|Hiking Trail Conditions Report|
||Stratton Mountain, VT|
|Date of Hike:
||Wednesday, October 25, 2023|
|Parking/Access Road Notes:
||Coming from the east, you need to find Arlington-Stratton Road junction with VT 10 in Stratton. From this junction key benchmarks are 3.4, Stratton Mt Ski Area access road junction; 5.4 possible junction with forest road that crosses trail at 1.4 miles, 6.2 Grout Pond winter parking on right; 6.3 pavement ends and snowmobile trail junction; 6.4 apparent driveway (didn't explore); 6.8 trailhead parking on right and bridge. I used 1280 Arlington-Stratton Rd, Stratton and my onboard GPS took me to the driveway noted above.
Room for 10-12 cars, one deep. Parking lot is deep enough (at least in summer) to allow two deep parking, or other configurations, but that would require careful coordination. |
||Wet Trail, Standing/Running Water on Trail, Mud - Minor/Avoidable, Mud - Significant |
|Water Crossing Notes:
||10-12 stream crossings, all have stepping stones or planks to assist with crossing without getting wet feet
Mud pits are a different story. |
|Trail Maintenance Notes:
||Trailhead sign is very worn and distances may not be accurate.
First set of bog bridges are significantly deteriorated and need replacing. Some are half their original size.
Trail generally is well blazed (in white), but footpath is relatively easy to follow despite leaf cover in some areas and several switchbacks.
Lower segment (prior to forest road intersection) has 2 deadfall lying on trail. Easy to step over, but they could be easily be hand sawn and trail cleared. Upper segment (after the forest road intersection) has 3-4 walk unders that are firmly supported and would be more difficult to remove.
There are many,many wet and muddy areas, some 10-20 feet in length, and others 50-100 feet. Most of the worst ones have adequate stepping stones to navigate without getting footwear wet or muddy, but others lack same (or I failed to find them). Several of these are due to lack of good drainage. Don't know if this can be corrected with trail maintenance. |
||First 5-6 streams on segment between trailhead and forest road are low volume and some are stagnant at point of crossing. Second group of 5-6 streams have higher volume and flow rate. However, last significant one is over 1.5 miles from summit.
Trail is very muddy. You decide if this suits your canine. (Met two on today's hike. The white sheepdog had mud boots up to his knees and he was loving it.)
Grades are easy to moderate, end to end, a few rocky areas, but no technical features. |
||Cool and windy weather, late October, not bug friendly conditions. |
|Lost and Found:
||Grades are easy to moderate, with just a handful of short steeper pitches. Trail does dip down in a few spots, so there is some minor climbing on descent. There is one fairly long mostly flat, with a little rolling, as the trail skirts Little Stratton Mt. summit cone and traverses col between it and Stratton. This provides a bit of a break before the final push to the summit.|
A forest road crosses the trail at approximately 1.4 miles. This is sometimes used as an alternative. I am guessing this is the forest road at the 5.4 mark in the access road notes, but I am not sure. My understanding that this serves as a snowmobile trail in winter and frequently winter hikers use this route due to easy navigation on packed snow. There is another trail crossing in the first .1 mile and I am assuming that is the trail that intersects A-S RD at 6.3. Mostly mentioning this for anyone planning to do this hike in winter. The first road could be used in non-winter months and this would shortens the hike a bit and maybe provides better footing than the numerous wet and muddy areas on the trail. However, I have no information about the road conditions, so it could be better or worse.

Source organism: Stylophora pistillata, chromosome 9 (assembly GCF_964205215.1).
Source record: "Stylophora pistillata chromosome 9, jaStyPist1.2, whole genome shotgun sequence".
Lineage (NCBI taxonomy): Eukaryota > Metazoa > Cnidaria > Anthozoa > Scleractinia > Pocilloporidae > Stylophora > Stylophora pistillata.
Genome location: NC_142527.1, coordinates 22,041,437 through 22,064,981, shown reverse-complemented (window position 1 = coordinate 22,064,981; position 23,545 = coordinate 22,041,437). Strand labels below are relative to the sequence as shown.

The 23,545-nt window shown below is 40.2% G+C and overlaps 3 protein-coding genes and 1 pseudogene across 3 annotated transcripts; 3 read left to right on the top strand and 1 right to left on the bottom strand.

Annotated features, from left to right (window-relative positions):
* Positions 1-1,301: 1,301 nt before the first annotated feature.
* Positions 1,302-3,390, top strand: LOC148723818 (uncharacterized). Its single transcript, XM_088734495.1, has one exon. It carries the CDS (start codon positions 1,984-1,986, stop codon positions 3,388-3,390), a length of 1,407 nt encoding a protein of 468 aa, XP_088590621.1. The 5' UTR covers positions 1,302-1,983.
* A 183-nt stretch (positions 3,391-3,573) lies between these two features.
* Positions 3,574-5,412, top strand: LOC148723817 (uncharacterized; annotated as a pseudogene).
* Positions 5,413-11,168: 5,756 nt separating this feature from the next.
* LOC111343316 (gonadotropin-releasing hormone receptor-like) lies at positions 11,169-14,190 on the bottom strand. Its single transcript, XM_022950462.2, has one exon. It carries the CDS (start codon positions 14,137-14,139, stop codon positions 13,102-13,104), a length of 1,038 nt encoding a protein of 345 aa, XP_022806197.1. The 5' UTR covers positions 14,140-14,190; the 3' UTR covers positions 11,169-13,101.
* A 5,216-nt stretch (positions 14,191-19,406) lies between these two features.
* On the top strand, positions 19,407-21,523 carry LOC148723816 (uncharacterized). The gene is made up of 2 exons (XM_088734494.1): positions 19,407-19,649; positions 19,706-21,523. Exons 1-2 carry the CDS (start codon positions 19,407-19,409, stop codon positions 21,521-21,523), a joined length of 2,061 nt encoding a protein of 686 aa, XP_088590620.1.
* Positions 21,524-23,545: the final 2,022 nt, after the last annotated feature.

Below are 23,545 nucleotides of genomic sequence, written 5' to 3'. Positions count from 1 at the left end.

The major problem with this trail is the multiple wet/muddy areas. Most of the worst ones are in the segment prior to the forest road junction, but there are some significant ones on the upper section as well. The upper part of the trail is more rocky and sandy, rather than muddy and the collected water is lower than shoetop depth in most spots. Some of the lower areas without much mud or water had firmed up a bit on the descent, so conditions should be a slight improvement over the next few days, at least until the next rainstorm. Many of these areas appear to be chronic collection areas with little or no drainage. I would not want to see this trail in the spring after the snow melt and spring rains.
The fire tower at the summit is worth the climb. It looks terrifying, but it isn't too bad, just steep. There are wide and thick treads in good shape and very sturdy hand railings. Today winds were variable between 20 and 35 mph. The observation deck is surrounded by glass windows (with a few missing panes) so a good wind break. There is a cabin just shy of the summit, with piles of maintenance materials outside. Looks like it is undergoing major maintenance.
I got conflicting data on the distance. My wearables showed 3.6 miles from trailhead to summit, while the handheld showed 3.8. My calculations using topo maps and measuring features of the map software showed 3.8. My wearables frequently drop connections to the satellites and often come up short on distances. Close enough for most people for planning purposes. Total elevation change (including the short climbs on the descent) was between 1840 and 1880.
Disclaimer: Reports are not verified - conditions may vary. Use at own risk. Always be prepared when hiking. Observe all signs. Trail conditions reports are not substitutes for weather reports or common sense.